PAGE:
Until the present "Western trip the Phillies have not been able to shako off
the habit of pulling for the fences, and, as a result, tho batting on the road has
been poor. It Is almost an Impossibility for a batsman completely to change his
style of hitting in a day, and It would be necessary for the' Red Sox to do this
to got full advantage of the short fences.
The Red Sox are ordinarily a ground-ball hitting team. They are always
trying tg keep the ball on the ground, resorting to the hit-arid-run play more
than to base stealing. In tholr last scries at Shlbo Park the Red Sox worlted the
hit-and-run play In a wonderful manner, and despite tho fact that several of the
men hare slowed down on their feet, a poworful running attack was shown.
Can a Team Change Its Style of Batting Suddenly!
On tho other hand, there aro but few of the Phillies who have shown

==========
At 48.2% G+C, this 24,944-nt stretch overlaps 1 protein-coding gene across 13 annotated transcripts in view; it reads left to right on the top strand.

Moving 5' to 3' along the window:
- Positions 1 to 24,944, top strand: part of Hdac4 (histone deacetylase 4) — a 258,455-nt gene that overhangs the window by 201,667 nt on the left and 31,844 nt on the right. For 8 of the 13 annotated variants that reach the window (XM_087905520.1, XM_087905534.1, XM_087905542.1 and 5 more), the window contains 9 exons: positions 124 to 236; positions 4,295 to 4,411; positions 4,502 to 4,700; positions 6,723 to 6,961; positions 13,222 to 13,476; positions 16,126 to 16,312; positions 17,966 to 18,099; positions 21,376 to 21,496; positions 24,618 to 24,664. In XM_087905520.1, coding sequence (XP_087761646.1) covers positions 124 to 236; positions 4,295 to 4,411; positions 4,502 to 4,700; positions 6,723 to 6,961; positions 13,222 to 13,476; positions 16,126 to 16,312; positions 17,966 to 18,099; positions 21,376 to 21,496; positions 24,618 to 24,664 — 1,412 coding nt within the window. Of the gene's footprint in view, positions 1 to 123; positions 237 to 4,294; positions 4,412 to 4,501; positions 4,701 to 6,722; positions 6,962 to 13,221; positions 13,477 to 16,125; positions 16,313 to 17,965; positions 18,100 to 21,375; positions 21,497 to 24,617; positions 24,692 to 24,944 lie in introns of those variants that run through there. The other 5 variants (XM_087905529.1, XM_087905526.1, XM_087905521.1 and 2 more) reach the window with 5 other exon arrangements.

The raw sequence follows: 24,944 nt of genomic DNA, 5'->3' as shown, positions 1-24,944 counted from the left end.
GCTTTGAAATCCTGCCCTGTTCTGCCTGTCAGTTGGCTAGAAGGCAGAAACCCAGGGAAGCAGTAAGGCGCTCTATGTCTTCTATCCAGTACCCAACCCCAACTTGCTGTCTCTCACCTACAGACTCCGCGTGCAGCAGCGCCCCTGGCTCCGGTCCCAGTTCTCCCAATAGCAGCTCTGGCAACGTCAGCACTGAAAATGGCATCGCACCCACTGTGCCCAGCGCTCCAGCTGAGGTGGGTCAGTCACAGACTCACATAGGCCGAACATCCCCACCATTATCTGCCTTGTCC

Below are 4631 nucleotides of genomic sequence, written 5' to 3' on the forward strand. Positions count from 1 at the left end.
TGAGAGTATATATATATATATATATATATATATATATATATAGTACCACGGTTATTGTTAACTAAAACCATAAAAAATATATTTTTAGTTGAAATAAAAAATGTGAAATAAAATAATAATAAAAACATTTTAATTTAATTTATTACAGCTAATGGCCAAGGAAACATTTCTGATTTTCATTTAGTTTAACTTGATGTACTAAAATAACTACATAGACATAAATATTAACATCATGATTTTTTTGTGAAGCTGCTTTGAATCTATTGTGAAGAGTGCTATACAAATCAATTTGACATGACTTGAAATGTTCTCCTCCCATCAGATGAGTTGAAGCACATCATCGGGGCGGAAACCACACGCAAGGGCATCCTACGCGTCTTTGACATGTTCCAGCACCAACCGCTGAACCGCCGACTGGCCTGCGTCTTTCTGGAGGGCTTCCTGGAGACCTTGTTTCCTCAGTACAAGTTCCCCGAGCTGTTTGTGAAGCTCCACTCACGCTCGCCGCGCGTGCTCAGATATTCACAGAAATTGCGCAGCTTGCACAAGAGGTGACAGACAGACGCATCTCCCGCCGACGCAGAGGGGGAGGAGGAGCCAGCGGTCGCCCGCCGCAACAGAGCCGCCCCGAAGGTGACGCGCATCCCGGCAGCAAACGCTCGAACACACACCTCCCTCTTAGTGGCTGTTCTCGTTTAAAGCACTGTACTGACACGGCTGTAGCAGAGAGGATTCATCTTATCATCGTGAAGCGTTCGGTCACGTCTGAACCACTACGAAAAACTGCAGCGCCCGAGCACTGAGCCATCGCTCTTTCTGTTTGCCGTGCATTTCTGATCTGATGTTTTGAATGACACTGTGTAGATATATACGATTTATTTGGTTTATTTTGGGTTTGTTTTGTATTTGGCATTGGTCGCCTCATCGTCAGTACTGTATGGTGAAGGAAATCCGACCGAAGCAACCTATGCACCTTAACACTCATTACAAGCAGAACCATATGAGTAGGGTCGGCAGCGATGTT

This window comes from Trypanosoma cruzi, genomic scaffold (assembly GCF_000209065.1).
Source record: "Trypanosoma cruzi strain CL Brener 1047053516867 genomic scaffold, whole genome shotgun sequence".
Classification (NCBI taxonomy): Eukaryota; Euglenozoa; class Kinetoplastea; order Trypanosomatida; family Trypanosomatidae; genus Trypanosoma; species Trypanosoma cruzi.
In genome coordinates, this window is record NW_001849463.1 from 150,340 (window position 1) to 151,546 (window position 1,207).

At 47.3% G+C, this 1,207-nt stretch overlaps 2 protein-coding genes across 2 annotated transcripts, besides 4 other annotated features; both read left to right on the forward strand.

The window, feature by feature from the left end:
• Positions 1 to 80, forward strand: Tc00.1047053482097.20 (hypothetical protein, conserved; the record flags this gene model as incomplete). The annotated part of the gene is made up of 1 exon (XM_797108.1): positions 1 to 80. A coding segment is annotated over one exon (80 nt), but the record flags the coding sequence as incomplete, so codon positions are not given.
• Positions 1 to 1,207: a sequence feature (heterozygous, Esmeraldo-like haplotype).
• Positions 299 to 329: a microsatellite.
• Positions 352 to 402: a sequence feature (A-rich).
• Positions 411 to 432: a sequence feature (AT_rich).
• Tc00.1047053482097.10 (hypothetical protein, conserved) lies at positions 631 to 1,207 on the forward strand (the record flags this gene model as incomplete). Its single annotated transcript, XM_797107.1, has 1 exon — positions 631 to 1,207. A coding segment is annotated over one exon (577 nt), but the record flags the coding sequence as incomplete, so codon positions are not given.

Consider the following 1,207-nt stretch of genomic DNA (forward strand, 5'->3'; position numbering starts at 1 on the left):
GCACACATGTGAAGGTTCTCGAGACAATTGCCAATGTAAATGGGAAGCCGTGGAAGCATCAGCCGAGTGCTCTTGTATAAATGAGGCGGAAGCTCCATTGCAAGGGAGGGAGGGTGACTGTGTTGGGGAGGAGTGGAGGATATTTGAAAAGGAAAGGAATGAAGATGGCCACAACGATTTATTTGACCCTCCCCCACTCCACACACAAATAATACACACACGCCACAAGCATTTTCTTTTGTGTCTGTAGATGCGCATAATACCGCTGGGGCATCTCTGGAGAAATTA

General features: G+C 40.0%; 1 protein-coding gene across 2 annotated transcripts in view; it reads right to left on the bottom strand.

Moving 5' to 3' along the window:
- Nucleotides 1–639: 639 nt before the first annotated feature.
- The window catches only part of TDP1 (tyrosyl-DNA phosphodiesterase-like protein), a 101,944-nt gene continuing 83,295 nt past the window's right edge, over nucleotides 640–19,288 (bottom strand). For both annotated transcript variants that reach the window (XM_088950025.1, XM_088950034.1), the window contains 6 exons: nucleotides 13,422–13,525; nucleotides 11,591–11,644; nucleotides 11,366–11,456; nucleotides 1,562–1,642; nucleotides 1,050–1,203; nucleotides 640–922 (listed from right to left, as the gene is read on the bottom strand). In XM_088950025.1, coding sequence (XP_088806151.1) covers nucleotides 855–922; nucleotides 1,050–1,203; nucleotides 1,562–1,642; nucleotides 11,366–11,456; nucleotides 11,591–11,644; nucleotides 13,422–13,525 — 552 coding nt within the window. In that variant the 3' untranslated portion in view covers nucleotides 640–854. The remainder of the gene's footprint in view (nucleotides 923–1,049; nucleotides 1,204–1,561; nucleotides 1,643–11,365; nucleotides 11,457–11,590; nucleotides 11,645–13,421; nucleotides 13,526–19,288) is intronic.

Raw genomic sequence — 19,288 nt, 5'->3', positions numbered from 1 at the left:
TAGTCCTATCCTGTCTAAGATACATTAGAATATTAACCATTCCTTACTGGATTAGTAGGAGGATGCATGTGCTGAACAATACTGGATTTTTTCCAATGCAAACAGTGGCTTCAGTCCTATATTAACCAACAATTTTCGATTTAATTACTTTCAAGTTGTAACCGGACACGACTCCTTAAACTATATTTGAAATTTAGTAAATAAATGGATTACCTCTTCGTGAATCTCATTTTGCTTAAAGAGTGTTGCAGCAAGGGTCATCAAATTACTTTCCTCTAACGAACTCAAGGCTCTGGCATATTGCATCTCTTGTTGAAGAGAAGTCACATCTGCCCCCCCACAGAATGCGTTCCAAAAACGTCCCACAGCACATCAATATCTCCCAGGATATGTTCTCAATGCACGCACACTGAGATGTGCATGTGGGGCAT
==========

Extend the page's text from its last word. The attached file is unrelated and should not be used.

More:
cleverness at the hit-and-run play on the home field. This was not because
the men do not understand th trick, but because Moran wanted to tako full
advantago of tho field and allowed several of his players to take a good, full
swing at the' ball at all times. For the same reason the sacrifice has been
a lost art to the Phillies for tho lost half of tho season at home.
It takes a great ball team to change Its style completely to suit conditions.
The Phillies havo done this at last, but not until the season was almost at
an end. Does It seem reasonable to think that the Red Sox can accom
plish In one day what It took tho Phillies a season to master?
Red Sox May Strike Snaj in Supposed Easy Field
If the short fence at the Phllly park does anything to tho batting of the
Red Sox, It will most likely be Injurious. A player who changes his style sud
denly Is bound to be off his swing, and It Is difficult to imagine any player
taking a healthy wallop at Alexander's pitching unless he Just happens to call